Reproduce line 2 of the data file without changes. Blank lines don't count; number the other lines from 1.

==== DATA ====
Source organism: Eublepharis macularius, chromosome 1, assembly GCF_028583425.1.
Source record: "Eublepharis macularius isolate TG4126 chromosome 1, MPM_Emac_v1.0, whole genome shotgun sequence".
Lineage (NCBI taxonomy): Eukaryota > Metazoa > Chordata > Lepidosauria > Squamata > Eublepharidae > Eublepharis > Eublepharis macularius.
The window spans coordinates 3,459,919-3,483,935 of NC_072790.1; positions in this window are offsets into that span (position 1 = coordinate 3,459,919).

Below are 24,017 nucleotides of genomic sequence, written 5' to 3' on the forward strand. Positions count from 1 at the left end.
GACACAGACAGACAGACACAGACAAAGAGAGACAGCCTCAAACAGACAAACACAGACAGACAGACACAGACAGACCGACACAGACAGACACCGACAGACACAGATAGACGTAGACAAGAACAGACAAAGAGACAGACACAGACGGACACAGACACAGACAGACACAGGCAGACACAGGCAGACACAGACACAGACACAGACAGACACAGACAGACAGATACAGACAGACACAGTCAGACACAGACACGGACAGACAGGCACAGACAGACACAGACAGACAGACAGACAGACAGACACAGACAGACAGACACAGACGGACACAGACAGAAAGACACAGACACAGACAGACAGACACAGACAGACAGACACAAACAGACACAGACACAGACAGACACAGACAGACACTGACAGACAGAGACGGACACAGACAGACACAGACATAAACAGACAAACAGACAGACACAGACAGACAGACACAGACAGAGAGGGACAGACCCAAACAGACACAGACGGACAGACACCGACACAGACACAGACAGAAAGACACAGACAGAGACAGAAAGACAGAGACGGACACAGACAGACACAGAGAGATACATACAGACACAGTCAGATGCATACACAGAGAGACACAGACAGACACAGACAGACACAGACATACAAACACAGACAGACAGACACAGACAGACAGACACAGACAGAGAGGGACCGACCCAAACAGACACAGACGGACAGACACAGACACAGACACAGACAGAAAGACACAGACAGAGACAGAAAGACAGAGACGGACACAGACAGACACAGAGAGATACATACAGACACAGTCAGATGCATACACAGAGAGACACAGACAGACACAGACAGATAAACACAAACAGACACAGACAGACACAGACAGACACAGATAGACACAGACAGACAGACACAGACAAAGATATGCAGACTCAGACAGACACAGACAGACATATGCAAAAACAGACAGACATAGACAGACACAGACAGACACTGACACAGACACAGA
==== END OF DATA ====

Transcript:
Source record: "Eublepharis macularius isolate TG4126 chromosome 1, MPM_Emac_v1.0, whole genome shotgun sequence".